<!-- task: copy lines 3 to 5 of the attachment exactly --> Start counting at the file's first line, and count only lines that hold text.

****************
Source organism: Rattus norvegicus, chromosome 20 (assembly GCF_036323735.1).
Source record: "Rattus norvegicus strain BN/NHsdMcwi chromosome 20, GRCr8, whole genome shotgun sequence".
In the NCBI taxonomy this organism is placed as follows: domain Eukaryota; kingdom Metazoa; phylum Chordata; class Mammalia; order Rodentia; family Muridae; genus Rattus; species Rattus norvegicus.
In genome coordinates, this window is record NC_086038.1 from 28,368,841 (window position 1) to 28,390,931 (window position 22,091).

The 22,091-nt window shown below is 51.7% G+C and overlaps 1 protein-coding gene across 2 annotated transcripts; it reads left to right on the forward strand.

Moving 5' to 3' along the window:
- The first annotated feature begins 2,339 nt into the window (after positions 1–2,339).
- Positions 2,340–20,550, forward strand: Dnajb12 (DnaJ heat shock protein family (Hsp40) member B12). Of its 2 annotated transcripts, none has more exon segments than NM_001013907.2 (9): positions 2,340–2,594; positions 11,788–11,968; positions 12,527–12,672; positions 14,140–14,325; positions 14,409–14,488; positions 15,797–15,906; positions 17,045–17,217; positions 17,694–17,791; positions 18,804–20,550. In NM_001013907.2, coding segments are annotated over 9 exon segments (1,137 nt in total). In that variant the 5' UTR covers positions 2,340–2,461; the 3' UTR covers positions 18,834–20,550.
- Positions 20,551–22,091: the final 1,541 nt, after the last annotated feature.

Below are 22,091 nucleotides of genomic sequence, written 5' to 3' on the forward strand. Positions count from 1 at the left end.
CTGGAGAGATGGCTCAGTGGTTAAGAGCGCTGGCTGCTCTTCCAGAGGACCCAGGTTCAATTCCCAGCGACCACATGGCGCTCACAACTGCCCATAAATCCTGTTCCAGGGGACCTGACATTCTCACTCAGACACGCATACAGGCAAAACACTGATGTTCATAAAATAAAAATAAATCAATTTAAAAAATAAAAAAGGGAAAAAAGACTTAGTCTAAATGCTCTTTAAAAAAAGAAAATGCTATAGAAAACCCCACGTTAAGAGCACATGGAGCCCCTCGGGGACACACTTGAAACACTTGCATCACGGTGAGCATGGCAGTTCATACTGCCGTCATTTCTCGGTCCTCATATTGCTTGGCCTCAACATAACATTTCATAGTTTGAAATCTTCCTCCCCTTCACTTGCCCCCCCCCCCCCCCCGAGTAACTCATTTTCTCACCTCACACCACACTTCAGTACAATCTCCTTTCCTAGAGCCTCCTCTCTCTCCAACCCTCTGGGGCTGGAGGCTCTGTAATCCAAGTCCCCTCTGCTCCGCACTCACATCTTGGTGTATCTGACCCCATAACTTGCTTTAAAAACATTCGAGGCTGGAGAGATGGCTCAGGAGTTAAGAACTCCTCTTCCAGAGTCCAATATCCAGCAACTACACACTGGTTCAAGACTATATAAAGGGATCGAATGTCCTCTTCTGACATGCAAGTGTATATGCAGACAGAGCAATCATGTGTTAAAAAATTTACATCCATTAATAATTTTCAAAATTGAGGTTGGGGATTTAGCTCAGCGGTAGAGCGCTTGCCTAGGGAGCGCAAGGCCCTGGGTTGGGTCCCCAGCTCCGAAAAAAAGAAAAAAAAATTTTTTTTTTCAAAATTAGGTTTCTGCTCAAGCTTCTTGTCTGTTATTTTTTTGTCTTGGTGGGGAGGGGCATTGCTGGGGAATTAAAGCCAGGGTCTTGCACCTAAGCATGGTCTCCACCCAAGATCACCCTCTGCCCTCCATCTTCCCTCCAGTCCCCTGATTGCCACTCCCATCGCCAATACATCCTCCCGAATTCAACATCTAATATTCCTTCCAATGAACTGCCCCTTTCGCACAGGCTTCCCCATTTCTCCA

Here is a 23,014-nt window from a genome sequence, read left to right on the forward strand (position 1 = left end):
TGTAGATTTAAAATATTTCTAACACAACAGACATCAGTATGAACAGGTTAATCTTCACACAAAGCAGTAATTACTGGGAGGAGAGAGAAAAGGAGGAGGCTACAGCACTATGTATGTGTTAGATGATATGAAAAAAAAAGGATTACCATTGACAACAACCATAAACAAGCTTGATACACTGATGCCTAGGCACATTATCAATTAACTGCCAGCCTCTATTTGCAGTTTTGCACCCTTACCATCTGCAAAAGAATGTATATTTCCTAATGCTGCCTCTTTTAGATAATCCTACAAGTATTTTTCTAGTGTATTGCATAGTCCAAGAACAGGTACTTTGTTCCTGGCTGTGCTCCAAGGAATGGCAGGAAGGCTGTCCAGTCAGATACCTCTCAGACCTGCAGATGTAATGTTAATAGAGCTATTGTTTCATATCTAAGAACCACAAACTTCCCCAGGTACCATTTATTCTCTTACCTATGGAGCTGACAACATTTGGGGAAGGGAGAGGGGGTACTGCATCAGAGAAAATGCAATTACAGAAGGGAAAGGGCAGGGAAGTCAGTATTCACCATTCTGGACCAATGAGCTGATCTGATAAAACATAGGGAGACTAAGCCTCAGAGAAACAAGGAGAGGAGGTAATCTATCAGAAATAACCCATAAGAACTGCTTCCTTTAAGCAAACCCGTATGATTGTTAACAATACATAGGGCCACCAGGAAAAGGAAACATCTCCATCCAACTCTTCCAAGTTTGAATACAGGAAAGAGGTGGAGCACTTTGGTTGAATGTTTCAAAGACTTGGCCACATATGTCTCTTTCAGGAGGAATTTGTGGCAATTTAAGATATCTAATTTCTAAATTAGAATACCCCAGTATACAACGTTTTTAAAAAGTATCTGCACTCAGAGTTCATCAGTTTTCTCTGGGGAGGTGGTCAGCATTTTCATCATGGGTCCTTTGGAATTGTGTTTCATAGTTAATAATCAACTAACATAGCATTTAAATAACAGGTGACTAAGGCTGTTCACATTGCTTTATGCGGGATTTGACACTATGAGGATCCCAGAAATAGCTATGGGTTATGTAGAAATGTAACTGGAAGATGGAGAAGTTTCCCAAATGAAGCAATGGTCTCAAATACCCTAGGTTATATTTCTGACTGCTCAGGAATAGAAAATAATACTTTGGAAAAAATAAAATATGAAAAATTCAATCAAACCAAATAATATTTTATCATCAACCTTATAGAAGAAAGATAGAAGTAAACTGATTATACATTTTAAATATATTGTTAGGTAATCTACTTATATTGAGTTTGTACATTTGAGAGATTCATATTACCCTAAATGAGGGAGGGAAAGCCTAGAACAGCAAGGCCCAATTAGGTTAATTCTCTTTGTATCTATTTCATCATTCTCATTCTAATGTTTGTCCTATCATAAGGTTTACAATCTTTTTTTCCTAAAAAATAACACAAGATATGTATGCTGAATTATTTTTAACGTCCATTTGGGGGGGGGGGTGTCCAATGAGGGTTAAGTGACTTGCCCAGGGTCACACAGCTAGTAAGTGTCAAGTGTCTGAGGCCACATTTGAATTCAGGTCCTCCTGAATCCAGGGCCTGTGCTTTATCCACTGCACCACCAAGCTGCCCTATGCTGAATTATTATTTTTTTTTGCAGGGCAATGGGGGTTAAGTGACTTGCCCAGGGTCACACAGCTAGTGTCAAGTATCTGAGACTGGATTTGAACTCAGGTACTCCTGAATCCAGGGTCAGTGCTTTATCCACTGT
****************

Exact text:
In the NCBI taxonomy this organism is placed as follows: domain Eukaryota; kingdom Metazoa; phylum Chordata; class Mammalia; order Rodentia; family Muridae; genus Rattus; species Rattus norvegicus.
In genome coordinates, this window is record NC_086038.1 from 28,368,841 (window position 1) to 28,390,931 (window position 22,091).

The 22,091-nt window shown below is 51.7% G+C and overlaps 1 protein-coding gene across 2 annotated transcripts; it reads left to right on the forward strand.